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LinuxPlanet: .comment: KDE3 Is Coming

Oct 11, 2001, 05:19 (43 Talkback[s])
(Other stories by Dennis E. Powell)

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"...I didn't spend a world of time in the new desktop both due to a lack of time and the fact that there is a whole lot that I didn't like. The KDE splash screen has been replaced with a new one that doesn't quite work correctly -- the blinking icons are missing -- and about half the time the KDE desktop itself didn't start, though Kicker fired up and it was usable. On the occasions that the desktop did start, the background programs did not work, even the ones such as XPlanet that should work no matter what version of KDE is running, in that they're not KDE apps. Due, I suppose, to the new QT, Opera would no longer work, and Opera is one of those applications without which I cannot do. I do not know if Mosfet's wonderful liquid theme works with the KDE3 alpha; if I'd decided to stick with the alpha I would have tried to compile it against the new libraries to see if it does; it is also something I have come to require. (I do wish that the KDE folks and Mosfet could make peace so that this theme could be included in the standard distribution, along with Pixie, which I also very much miss.)

One of the most important of the new features isn't a KDE feature at all but a QT one: qtconfig. This is a nice GUI configurator that creates a ~/.qt directory that contains a single configuration file. One must use this utility to enable typeface anti-aliasing as well as the checkbox in the KDE Control Panel. (Even so, I never got anti-aliasing to work in the KDE3 alpha, which further precludes its permanent placement on my desktop.) The functioning of the applications in the alpha was spotty at best -- editing messages in KMail, for instance, is just awful, because the text handling isn't quite right. Many of the applications seemed to be straight ports, meaning that when they worked they were little different from their KDE-2.x counterparts. I saw no evidence of threading of applications, but I'm glad that the KDE people recommend configuring QT to use threads anyway, because this will prove a considerable boon to third-party application developers. The KMenu has resprouted that bar along its side that serves as a little KDE advertisement. I presume that it can be turned off; I have always thought it was a waste of space and code.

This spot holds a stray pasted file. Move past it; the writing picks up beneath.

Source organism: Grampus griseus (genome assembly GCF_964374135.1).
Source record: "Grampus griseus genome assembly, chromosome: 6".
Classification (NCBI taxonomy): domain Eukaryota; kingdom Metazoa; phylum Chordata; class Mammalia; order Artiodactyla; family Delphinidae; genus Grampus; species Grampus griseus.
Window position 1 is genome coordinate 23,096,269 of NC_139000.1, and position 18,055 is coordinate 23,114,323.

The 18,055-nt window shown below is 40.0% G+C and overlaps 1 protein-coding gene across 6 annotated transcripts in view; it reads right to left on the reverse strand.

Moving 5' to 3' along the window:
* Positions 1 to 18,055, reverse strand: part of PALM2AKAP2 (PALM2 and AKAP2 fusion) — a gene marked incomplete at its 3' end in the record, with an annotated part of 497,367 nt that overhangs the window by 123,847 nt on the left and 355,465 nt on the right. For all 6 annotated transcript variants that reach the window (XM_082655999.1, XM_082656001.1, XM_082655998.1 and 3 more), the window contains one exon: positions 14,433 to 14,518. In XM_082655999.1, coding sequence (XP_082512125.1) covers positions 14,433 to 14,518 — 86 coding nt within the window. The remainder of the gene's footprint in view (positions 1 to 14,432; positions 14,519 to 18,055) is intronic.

...Now. Please do not think for even a second that the above is any criticism of either the alpha or of those putting it together, because it isn't. It's not just an alpha, it's the very first alpha, and the fact that it built uneventfully is itself a remarkable accomplishment. Instead, my observations are merely to let you know before you go out and build it that it has not yet achieved a level of working new stuff to justify tolerating the stuff that's broken. It's important -- very important -- for us mere users to grab early versions and actually use them, day in and day out, for we then provide that many more eyes and that many more test machines. My point is that the KDE3 alpha isn't yet where that's likely to be a useful exercise."

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